Most calls for hope that I’m hearing are from, or for, those fearful of living with death in their awareness. That’s typical, but also a recipe for discussion and action that is counter-productive to life, love and understanding. Which is exactly the opposite of the effect of those who say “don’t take away our hope”. It is time to drop all hopes and visions that arise from an inability to accept impermanence and non-control, and instead describe a radical hope of how we respond in these times.

I believe it’s possible and necessary, though mutual inquiry and support, for our fears, beliefs or certainties of collapse to be brought to a place of peaceful inner and outer resourcefulness. Ours is a time for reconciliation with mortality, nature and each other.

We can develop and share a vision of more of us experiencing the invitation to live lovingly, creatively, and truthfully, in acceptance of mortality and impermanence.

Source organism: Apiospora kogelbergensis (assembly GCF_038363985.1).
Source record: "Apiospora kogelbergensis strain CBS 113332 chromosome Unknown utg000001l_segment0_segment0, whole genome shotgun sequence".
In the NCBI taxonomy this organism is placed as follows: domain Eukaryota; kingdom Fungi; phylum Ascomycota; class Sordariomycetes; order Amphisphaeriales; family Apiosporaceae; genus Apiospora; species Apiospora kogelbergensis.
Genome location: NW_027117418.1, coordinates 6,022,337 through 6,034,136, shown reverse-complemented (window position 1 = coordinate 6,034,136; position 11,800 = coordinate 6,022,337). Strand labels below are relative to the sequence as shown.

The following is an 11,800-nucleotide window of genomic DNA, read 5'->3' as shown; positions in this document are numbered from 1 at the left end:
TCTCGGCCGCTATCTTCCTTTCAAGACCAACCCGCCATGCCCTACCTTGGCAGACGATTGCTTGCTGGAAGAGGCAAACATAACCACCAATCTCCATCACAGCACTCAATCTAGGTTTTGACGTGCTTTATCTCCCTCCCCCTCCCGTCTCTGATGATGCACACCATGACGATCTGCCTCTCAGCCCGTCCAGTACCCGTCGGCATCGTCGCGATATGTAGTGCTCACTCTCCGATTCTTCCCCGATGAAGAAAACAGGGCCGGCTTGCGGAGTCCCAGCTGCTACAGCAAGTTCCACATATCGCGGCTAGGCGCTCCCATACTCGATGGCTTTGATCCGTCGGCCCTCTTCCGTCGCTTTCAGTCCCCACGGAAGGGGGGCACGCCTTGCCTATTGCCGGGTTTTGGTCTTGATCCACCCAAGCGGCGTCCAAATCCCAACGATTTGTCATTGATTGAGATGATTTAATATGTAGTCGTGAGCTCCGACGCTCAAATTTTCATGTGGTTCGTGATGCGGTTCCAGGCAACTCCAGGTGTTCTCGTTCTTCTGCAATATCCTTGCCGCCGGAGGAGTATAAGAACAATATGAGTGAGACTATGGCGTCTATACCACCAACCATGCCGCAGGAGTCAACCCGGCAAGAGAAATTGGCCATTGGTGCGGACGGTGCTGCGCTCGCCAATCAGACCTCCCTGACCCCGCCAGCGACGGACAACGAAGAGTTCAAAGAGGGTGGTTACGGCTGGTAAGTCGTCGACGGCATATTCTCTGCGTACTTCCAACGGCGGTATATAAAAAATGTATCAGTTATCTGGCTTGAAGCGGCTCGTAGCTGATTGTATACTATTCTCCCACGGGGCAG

After all, any other hope or vision were always a tactical delusion for temporary benefit. Ultimately, many more of us may come to see that we love love more than we love life. Hopefully before too much unnecessary suffering and destruction.

Jem Bendell, Hope and Vision in the Face of Collapse – The 4th R of Deep Adaptation, 2019

Art by Terri St Cloud

What Next?

That’s going to look different for everyone. For me, that’s meant involving myself in the Deep Adaptation movement purposefully, and using my skill-set to help people land and pivot safely in the space. I feel enormously grateful for my privileged position and my years of learning about emotions and coping. I’m so pleased that the psychological and project management skills I’ve developed over the years can be useful in this time, because my body is no good for manual labour!

There are two broad paths within Deep Adaptation: